Jep’s Place is a vivid account of growing up during The Great Depression on a hardscrabble farm in a family of 13 children of former sharecropping Polish immigrants. The isolated farm at the end of a dirt road has no electricity, telephone or running water. The drafty farmhouse is often heated only by a kitchen woodstove. The children’s bedrooms have no heat. The fire in the kitchen stove dies during the night, and frost forms on the children’s bedroom ceilings. Water left on the stove in a tea kettle, to prime the hand pump, often freezes during the night.
The account includes his father’s debacle with a moonshine still and home brew operation during prohibition, memories of Cossacks and hair breadth escapes, the trek of the author’s mother across Europe during WWI, through the fighting, with a two year old child, stowing away on a Dutch freighter to reach New York, surviving the influenza pandemic that kills her husband, leaving her with a six year old, a two year old and pregnant—no money, no job and no family to help. She marries a widower with three children. They have seven more children. A zany woman with no training, who claims to know all about birthing babies, delivers five of the seven additional children, including the author.
The barn burns, a hurricane carries away buildings, a sister nearly dies of a ruptured appendix, and another dies a mysterious death. At ten, the author rides a mowing machine, unable to reach the foot rest and falls onto the cutter bar. His father gives him the job of taking firewood away from the whirling blade of a saw rig. He narrowly escapes from blood poisoning after slashing his wrist cords on a window pane.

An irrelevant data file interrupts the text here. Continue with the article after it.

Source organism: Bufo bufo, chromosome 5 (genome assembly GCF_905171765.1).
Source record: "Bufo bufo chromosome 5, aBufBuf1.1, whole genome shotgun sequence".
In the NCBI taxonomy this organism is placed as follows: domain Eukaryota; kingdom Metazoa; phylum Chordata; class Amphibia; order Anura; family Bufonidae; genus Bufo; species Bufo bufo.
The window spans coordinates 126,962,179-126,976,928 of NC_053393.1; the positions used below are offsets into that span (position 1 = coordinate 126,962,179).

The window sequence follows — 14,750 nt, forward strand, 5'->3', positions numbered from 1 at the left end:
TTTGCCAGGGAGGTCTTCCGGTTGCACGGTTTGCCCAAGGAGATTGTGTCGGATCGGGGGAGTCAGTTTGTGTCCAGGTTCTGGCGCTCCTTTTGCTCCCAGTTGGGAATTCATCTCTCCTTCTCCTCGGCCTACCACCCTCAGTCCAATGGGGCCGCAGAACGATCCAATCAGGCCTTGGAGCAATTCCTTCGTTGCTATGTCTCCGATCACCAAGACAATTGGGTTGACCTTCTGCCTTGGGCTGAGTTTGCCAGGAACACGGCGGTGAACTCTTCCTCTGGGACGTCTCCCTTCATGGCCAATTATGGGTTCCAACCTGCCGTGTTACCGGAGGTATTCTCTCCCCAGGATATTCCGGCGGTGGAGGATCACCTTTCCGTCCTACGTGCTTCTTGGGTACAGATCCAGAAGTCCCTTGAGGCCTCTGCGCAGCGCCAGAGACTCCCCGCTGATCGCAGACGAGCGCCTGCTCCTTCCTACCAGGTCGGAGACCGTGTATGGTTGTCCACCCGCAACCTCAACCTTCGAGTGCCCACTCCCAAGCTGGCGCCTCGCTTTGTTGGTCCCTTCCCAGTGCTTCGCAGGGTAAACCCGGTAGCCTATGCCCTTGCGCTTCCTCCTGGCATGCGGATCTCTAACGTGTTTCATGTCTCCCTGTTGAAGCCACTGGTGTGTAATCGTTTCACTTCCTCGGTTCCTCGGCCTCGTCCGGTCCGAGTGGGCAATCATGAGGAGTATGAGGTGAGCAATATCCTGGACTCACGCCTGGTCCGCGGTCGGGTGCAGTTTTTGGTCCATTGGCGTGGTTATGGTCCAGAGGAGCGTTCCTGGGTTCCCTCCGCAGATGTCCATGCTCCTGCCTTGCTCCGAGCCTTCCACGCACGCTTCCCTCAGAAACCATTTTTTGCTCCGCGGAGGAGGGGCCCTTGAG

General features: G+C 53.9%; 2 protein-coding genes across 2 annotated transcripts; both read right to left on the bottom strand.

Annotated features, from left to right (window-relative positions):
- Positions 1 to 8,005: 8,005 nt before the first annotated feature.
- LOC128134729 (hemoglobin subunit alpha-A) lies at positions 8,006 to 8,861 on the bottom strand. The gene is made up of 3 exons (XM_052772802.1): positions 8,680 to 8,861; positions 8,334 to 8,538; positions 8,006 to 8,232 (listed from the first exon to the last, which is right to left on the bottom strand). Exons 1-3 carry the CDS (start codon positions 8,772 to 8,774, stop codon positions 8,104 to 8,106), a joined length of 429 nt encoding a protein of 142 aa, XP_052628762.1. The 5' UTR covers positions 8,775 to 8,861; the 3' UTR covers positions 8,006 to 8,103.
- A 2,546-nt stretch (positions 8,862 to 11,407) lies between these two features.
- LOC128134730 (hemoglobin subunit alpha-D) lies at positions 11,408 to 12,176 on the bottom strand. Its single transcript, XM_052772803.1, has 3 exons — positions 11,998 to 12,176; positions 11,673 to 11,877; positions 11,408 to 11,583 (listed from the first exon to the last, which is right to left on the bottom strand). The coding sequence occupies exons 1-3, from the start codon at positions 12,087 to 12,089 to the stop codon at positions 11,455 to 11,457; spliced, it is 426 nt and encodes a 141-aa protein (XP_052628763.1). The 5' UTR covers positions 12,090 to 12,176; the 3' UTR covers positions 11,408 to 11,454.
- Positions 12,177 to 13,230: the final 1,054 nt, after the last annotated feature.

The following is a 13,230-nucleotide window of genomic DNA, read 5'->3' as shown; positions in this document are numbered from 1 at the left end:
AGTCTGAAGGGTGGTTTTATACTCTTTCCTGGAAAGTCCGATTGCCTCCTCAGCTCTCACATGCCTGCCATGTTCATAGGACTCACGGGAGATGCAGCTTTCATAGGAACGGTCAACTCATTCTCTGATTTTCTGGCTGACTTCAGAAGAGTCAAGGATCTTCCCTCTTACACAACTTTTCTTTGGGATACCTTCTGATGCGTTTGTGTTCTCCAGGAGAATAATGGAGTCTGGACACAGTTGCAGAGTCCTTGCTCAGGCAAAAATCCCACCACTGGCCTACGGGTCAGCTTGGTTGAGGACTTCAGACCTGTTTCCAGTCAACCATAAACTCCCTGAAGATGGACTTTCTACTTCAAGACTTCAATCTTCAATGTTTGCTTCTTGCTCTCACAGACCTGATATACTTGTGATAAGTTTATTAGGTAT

Polish is spoken at home and he learns English in first grade. He loses a permanent front tooth after a bully pounds his mouth. Later, he nearly massacres the schoolyard bullies in a blind rage. He stands up to his strict father, who tries to send him to reform school.
His father takes the older girls out of school, as young as 13, to work as housekeepers and nannies. His older brothers quit school and run away. He attends a prestigious prep school as a day student, against his father’s wishes. By age 12 he’s buying all his own clothes. He earns money working on farms, for the highway department, with a railroad section gang, in a paper mill, and trading used cars. At age 17, he quits school, joins the Army and becomes a paratrooper, gets a GED, is honorably discharged and graduates from high school, prep school and college.
Parzych portrays farm life with humor and love, as well as sadness. He relates stories of making pets of calves, pigeons, circus pigs and other farm animals that are later killed, often beheaded amidst torrents of blood. He recognizes that he was strong minded and his parents did the best they could during trying times, under difficult conditions.